When she entered her small cottage, she looked through the window and saw how the river was almost entirely frozen. Only a small stream of water passed through the ice and it wasn’t enough to make the dam work; that was obvious. Helena left her bread in the kitchen and went up to change off her work clothes. She put on a thick sweater and loose pants, the kind you use to exercise. She went down to the kitchen and checked the time on a clock hanging over the oven: it was one o’clock.

Realizing they had really been let go rather early and wondering if this time the call would be real, she decided to make herself a proper lunch. She normally ate something like a sandwich in the factory’s cafeteria but the bread there was normally stale and the meat seemed to have seen better days. Helena decided she would take this chance to make herself something delicious to eat. So she checked the cupboards and the fridge, which wasn’t working anymore, and decided to make a nice fish on herbs and roasted potatoes to go with it.

She checked her oven and it did work. Thankfully, it worked on gas and not with electricity so she could cook her dinner there. In an hour, she was seating down to a small table by a window, the one from which she could see the frozen river. She started eating the fish, enjoying herself despite the cold. Then, for a moment, she stared again at the river but her expression was now pensive, almost sad. She seemed to scare the thoughts out of her head, in order to continue eating. But when she finished she was again looking at the window.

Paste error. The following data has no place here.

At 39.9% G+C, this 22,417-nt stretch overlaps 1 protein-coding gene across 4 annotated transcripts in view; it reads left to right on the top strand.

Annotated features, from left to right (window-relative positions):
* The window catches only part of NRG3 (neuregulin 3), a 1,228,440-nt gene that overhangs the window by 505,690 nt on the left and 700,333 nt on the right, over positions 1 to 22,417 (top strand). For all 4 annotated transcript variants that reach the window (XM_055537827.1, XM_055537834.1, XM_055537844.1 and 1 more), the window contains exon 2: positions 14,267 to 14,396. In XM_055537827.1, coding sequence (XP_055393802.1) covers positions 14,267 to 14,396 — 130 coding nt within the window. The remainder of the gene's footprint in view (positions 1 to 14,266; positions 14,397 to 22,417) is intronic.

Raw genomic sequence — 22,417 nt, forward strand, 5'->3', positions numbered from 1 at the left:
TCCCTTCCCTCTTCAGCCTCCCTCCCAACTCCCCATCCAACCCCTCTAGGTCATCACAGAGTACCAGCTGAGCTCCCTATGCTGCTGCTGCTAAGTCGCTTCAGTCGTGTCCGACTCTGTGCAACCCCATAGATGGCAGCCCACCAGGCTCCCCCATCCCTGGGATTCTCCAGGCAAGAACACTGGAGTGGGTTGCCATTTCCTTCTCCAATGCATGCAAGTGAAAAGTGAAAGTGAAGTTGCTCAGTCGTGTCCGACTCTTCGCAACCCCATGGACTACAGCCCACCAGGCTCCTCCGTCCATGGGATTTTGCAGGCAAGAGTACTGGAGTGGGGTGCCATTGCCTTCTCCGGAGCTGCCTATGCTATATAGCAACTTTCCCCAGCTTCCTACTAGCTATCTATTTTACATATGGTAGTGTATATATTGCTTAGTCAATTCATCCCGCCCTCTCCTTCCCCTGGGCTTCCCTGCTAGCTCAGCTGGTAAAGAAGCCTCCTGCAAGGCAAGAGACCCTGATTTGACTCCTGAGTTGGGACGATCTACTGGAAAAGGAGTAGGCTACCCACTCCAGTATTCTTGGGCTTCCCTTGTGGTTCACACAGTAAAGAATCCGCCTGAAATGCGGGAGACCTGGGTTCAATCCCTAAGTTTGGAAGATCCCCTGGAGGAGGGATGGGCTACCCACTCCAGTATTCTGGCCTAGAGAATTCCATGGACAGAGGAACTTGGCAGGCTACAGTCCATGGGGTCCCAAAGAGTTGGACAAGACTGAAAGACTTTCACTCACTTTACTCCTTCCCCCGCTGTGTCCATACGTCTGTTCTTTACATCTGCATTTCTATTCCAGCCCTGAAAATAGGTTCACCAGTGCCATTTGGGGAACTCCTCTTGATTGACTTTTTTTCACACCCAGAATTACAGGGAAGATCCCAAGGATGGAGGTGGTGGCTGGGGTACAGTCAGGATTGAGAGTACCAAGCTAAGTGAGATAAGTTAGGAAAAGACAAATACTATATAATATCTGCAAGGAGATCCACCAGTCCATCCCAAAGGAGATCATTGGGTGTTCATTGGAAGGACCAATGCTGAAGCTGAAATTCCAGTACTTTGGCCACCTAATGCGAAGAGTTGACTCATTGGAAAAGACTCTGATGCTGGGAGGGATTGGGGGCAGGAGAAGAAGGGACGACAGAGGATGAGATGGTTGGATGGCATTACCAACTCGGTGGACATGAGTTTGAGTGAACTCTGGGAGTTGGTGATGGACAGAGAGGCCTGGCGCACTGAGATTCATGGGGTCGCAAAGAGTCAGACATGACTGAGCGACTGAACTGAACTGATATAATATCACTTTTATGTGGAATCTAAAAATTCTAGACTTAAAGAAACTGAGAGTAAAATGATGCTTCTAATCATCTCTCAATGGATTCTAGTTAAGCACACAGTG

Several minutes passed until she stood up, washed the dishes and went to her room. Somehow, she didn’t really feel cold or tired. She just wanted to lie down and think. From her room, the river could be seen to but she deliberately lay with her back against the window. She didn’t want to look at it, at the water, anymore. She had tried hard to have a nice relationship with it but sometimes it got hard. It was as if winter made it harder on purpose, in order to make her remember.

 It had happened in winter too, so maybe that was why. One day, Helena had been walking upstream with her, holding hands, looking at every animal remaining in the cold and at every plant that looked as if they were also fighting the winter, just like the river. They had stared at the beautiful shapes of a frozen waterfall and the silent and peaceful sound of the remaining water, sometimes underneath the thick layer of ice.

The next day, she woke up suddenly, like scared or as if her body was warning her of an incoming danger. And it did: she looked through the window just in time to see how her only daughter, age five, was taking a first step into the frozen water. She ran as fast as she could, in her pajamas, almost falling to the ground, getting mud and frost all over. But as she drew near she heard that horrible sound, the sound that she would never forget.